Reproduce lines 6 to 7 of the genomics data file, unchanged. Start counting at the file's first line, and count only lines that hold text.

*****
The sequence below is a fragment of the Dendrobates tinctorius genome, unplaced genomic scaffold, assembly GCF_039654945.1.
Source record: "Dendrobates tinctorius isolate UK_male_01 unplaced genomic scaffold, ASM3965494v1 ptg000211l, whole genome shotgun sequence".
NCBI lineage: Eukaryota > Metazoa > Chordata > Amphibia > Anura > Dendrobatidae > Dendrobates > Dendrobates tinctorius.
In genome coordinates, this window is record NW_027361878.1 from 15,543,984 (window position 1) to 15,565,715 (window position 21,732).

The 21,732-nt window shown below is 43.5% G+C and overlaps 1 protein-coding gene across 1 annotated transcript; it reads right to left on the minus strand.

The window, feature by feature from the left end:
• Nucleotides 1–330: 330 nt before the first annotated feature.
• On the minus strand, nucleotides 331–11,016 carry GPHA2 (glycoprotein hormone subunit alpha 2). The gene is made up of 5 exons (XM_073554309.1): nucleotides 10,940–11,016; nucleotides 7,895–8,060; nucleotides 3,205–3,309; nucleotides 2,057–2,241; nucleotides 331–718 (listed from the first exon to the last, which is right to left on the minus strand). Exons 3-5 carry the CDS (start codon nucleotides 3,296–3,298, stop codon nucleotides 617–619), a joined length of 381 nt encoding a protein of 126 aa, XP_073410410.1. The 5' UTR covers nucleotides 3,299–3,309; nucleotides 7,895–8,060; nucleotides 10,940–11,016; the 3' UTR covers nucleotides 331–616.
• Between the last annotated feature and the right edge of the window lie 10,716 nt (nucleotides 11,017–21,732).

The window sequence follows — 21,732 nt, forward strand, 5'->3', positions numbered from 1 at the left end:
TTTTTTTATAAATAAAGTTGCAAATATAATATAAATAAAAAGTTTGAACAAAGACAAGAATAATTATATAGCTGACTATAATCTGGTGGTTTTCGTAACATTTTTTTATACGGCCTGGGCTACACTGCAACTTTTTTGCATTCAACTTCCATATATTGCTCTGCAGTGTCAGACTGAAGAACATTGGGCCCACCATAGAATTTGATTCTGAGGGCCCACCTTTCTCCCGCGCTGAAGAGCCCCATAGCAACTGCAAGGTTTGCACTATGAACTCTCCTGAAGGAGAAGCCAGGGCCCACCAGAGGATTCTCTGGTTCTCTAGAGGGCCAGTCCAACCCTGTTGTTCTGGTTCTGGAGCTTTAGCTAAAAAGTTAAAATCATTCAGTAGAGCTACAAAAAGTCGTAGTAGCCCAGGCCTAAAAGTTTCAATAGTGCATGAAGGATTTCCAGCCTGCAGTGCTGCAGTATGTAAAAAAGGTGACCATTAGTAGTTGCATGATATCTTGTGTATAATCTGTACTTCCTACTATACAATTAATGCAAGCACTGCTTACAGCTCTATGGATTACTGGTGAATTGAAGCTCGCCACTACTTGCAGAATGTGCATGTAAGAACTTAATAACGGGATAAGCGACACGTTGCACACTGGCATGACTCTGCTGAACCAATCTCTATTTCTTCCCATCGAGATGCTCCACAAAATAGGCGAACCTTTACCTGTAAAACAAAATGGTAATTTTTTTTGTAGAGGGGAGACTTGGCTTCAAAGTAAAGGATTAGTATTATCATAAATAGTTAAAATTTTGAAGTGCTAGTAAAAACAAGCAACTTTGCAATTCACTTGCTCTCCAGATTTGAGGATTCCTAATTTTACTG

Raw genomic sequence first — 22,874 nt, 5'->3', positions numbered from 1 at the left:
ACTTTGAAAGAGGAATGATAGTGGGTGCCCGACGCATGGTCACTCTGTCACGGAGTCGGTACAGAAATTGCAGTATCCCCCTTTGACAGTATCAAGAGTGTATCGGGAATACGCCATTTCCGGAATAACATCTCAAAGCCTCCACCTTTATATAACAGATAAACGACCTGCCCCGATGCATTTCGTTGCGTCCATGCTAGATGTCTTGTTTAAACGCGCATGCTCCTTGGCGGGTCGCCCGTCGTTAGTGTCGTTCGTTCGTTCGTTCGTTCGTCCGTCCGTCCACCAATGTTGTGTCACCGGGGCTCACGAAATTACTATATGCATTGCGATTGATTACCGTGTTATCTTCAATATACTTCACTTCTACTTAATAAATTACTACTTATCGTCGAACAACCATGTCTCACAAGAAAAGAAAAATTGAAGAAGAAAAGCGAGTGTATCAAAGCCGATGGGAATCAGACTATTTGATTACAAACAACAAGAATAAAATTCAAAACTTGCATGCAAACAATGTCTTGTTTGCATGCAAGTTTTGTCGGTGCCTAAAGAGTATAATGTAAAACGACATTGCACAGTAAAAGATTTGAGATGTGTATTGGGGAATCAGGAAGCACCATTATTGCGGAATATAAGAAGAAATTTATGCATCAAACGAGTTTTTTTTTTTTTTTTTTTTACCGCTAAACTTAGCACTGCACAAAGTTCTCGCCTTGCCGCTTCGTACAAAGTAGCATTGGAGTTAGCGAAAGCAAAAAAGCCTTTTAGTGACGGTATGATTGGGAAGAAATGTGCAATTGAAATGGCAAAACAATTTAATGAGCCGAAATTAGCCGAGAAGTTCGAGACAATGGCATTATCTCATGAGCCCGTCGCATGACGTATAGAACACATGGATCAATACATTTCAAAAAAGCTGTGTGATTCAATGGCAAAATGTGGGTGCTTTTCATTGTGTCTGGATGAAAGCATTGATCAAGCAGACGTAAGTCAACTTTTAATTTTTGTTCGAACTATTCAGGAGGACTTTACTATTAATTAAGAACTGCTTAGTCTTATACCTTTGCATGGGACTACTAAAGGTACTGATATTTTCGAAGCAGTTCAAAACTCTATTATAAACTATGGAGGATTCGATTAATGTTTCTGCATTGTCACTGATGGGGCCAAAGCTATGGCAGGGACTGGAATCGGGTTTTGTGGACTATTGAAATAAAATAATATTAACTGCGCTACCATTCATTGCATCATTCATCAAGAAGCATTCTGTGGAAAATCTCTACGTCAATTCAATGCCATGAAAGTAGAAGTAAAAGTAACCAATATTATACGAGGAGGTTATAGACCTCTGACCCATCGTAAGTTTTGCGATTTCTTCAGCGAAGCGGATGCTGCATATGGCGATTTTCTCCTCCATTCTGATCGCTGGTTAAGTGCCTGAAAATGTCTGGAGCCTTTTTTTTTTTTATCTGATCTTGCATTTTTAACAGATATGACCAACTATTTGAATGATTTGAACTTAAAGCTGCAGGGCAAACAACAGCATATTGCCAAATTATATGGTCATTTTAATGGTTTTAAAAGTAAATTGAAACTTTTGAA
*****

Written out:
The window, feature by feature from the left end:
• Nucleotides 1–330: 330 nt before the first annotated feature.